I am about to build my first kitchen cabinets. Have read a lot about it.
1) But one question: When do you apply the finish? The reason I ask, is that
in some of the books they show the cabinets installed without finish, so
they must be finished in place. Also, do you finish th face frames off the
Odd that the books I've read seem to have left out this fndamental, no doubt
simple, step. They assume I'm not an idiot, I guess.
2) Also, I've seen a lot about prefinished plywood. That sounds great, but
how does it effect glue-up? I meant to glue up and scew the butt joints,
which would be easy with unfinished wood. If I use pre-finished, won't that
keep the glue from bonding?
3) Do any of you use screws (and pocket holes where needed) without glue?
Not a hard and fast rule for everyone, but I always finish custom made
kitchen cabinet casework after installation of the countertops and
The doors and drawer fronts are always finished separately, generally
somewhere onsite, prior to mounting on the finished cabinet casework. The
latter components can be done at anytime, and moved to safekeeping, as they
make up the most visible part of a complete kitchen, and are generally
installed at the very last.
IME, well made cabinets (and there are plenty that don't fall within that
category) with pre-finished material generally rely on dadoes and grooves,
with glue, for joinery. That said, there are plenty of exceptions that use
screwed butt joints, but not in any of the houses I build.
I almost always use pocket hole screws as the joinery on the face frames of
kitchen cabinets, but NOT on the sides, "floors" and backs (cabinet floors
and cabinet tops a generally the same dimension and are usually referred to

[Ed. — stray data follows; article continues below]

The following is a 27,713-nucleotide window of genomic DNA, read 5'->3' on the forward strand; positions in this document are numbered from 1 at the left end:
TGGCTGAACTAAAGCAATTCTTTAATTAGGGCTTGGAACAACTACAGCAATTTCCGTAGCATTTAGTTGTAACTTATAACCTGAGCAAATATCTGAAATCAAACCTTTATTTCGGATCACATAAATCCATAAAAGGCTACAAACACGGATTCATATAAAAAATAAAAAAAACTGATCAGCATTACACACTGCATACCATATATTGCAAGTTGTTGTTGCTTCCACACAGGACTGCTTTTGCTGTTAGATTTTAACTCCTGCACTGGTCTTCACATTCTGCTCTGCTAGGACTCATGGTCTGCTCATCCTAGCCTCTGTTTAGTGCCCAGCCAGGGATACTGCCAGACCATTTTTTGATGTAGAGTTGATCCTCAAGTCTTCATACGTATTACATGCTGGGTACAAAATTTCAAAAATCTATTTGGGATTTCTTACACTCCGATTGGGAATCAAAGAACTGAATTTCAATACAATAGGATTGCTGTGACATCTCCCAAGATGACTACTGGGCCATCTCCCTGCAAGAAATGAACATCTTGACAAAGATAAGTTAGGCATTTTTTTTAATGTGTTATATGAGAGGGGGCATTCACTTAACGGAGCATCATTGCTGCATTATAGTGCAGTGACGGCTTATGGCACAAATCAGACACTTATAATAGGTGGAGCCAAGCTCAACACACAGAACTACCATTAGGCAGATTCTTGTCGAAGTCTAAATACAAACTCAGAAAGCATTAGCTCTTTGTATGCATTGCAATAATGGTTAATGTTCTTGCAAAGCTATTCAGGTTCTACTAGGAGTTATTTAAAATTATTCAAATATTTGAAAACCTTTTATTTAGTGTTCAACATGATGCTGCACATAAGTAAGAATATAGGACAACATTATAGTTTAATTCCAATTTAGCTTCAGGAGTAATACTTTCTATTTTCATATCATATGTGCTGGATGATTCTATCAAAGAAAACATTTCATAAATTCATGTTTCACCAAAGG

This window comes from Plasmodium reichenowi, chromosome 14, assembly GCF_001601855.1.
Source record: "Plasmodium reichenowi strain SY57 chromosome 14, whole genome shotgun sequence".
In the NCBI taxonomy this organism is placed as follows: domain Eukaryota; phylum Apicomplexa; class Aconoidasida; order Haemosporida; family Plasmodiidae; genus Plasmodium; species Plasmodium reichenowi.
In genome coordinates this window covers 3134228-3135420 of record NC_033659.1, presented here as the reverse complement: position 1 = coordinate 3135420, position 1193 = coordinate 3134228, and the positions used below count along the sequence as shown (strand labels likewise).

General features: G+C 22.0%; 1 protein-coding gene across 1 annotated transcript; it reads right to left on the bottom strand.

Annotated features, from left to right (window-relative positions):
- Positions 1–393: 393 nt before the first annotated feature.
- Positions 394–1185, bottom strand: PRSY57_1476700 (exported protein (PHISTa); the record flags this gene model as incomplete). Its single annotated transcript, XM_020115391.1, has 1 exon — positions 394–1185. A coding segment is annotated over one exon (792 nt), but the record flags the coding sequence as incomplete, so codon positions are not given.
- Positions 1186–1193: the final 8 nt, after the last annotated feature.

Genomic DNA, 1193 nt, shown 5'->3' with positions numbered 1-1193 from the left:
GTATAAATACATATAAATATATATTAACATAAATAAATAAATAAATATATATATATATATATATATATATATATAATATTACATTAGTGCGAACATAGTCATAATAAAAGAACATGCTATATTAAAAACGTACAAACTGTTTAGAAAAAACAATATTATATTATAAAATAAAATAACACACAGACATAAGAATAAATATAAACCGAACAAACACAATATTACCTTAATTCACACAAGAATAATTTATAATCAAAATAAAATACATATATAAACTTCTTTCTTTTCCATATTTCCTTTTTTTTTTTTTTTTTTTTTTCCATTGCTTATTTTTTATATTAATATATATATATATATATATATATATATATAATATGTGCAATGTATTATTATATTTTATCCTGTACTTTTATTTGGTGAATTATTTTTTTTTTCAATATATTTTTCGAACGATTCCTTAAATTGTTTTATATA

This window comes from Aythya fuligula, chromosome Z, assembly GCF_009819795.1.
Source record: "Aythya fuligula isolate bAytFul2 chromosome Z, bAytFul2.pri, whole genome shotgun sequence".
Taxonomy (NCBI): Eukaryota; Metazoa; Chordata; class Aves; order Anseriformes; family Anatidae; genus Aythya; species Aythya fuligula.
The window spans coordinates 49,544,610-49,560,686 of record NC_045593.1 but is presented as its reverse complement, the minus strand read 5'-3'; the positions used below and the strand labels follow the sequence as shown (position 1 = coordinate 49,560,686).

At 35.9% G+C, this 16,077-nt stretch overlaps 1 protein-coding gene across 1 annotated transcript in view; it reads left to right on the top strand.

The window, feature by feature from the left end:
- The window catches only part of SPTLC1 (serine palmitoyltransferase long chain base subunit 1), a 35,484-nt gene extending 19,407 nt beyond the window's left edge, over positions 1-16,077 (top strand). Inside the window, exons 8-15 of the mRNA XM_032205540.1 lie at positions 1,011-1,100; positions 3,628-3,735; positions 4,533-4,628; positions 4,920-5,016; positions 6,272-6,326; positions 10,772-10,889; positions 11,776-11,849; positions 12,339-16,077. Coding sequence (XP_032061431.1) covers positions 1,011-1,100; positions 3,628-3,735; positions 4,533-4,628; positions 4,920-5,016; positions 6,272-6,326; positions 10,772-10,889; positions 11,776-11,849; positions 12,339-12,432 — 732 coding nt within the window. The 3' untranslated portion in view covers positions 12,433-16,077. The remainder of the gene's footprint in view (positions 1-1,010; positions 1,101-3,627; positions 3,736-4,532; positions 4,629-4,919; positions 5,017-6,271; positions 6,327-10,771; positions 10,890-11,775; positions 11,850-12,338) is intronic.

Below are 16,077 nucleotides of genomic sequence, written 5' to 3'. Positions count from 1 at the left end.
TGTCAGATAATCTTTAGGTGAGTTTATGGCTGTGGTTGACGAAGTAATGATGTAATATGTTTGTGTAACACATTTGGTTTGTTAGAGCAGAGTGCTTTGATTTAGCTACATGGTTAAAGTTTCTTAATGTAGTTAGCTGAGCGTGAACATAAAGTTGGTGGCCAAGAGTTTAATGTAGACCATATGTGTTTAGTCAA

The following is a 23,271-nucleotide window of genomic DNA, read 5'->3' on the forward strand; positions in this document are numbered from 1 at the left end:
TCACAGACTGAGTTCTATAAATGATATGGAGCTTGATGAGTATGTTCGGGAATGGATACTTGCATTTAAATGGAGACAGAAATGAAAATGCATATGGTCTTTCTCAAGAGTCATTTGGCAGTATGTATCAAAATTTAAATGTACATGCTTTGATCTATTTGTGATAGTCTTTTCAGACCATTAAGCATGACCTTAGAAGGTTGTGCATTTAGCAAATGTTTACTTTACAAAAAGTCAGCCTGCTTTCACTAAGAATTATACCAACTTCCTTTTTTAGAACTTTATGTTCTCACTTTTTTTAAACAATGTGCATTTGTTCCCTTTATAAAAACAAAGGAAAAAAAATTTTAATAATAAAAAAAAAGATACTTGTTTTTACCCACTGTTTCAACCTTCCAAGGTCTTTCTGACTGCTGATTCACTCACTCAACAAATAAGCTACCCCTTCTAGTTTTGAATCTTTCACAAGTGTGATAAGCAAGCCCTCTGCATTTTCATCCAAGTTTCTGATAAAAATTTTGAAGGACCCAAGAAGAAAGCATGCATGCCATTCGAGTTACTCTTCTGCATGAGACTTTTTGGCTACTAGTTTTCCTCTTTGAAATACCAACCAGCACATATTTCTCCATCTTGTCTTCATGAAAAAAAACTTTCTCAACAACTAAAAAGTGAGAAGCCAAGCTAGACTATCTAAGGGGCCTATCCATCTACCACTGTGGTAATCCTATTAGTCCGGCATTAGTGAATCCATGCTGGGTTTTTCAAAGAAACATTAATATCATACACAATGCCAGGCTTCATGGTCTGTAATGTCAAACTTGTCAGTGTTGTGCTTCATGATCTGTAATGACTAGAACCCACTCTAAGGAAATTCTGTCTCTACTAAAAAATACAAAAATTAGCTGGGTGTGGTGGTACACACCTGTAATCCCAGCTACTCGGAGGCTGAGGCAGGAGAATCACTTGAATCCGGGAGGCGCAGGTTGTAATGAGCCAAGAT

generically as "floors" on your cutlist).
If the cabinet sides, floor and top are housed/fastened to the face frame in
grooves and dadoes with glue, it is not absolutely necessary to glue the
face frame components, IME.
I've done it both ways and not noticed a difference in integrity as the
fastening of the face frame to the cabinet casework with glue, and in some
cases finish nails along with the glue, almost always ends in a structural
integrity that far exceeds either component by itself.
a couple of the pages on my website show some recent kitchen cabinet
installations, almost step by step. Might want to take a gander.
I've built one set of kitchen cabinets, and I finished them prior to
installation. But then, I sprayed a conversion varnish, so that was pretty
much necessary. If I was brushing on a finish, I think I'd still want to do
it prior to installation. I finished the cabinet after everything
(including the face frames) was assembled.
Where do you have plywood butt joints? There weren't any in my cabinets
that I can remember. I don't have an opinion on prefinished plywood, other
than it would be very useful. I don't know where I'd find a retail supplier
around here, though.
For the cabient sides, I rabbet the plywood edge to fit a groove in the face
frame. I typically used pocket screws and glue to assemble the cabinet
sides, more as a substitute for clamps than to add strength. There's plenty
of gluing surface there. However, I omitted the screws on a finished side
that would be visible. I also use pocket screws for the face frames. All
of those get glue.